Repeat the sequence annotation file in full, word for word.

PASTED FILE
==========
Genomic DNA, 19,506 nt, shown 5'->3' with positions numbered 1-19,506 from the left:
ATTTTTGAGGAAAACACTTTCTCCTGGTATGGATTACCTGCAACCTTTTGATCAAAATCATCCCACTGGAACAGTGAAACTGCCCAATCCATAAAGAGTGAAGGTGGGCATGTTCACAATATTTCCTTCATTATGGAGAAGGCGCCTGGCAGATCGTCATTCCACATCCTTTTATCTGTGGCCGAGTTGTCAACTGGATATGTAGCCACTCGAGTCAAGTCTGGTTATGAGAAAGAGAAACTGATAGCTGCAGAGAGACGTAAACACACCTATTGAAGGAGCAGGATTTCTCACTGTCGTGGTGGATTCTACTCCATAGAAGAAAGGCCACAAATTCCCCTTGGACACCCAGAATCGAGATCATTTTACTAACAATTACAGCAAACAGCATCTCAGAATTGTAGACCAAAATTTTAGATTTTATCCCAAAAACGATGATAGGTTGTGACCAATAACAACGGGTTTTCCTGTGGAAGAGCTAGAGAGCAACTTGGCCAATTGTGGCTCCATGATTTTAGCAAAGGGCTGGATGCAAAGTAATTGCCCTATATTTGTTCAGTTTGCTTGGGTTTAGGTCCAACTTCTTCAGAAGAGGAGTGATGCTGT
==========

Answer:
Genomic DNA, 19,506 nt, shown 5'->3' with positions numbered 1-19,506 from the left:
ATTTTTGAGGAAAACACTTTCTCCTGGTATGGATTACCTGCAACCTTTTGATCAAAATCATCCCACTGGAACAGTGAAACTGCCCAATCCATAAAGAGTGAAGGTGGGCATGTTCACAATATTTCCTTCATTATGGAGAAGGCGCCTGGCAGATCGTCATTCCACATCCTTTTATCTGTGGCCGAGTTGTCAACTGGATATGTAGCCACTCGAGTCAAGTCTGGTTATGAGAAAGAGAAACTGATAGCTGCAGAGAGACGTAAACACACCTATTGAAGGAGCAGGATTTCTCACTGTCGTGGTGGATTCTACTCCATAGAAGAAAGGCCACAAATTCCCCTTGGACACCCAGAATCGAGATCATTTTACTAACAATTACAGCAAACAGCATCTCAGAATTGTAGACCAAAATTTTAGATTTTATCCCAAAAACGATGATAGGTTGTGACCAATAACAACGGGTTTTCCTGTGGAAGAGCTAGAGAGCAACTTGGCCAATTGTGGCTCCATGATTTTAGCAAAGGGCTGGATGCAAAGTAATTGCCCTATATTTGTTCAGTTTGCTTGGGTTTAGGTCCAACTTCTTCAGAAGAGGAGTGATGCTGT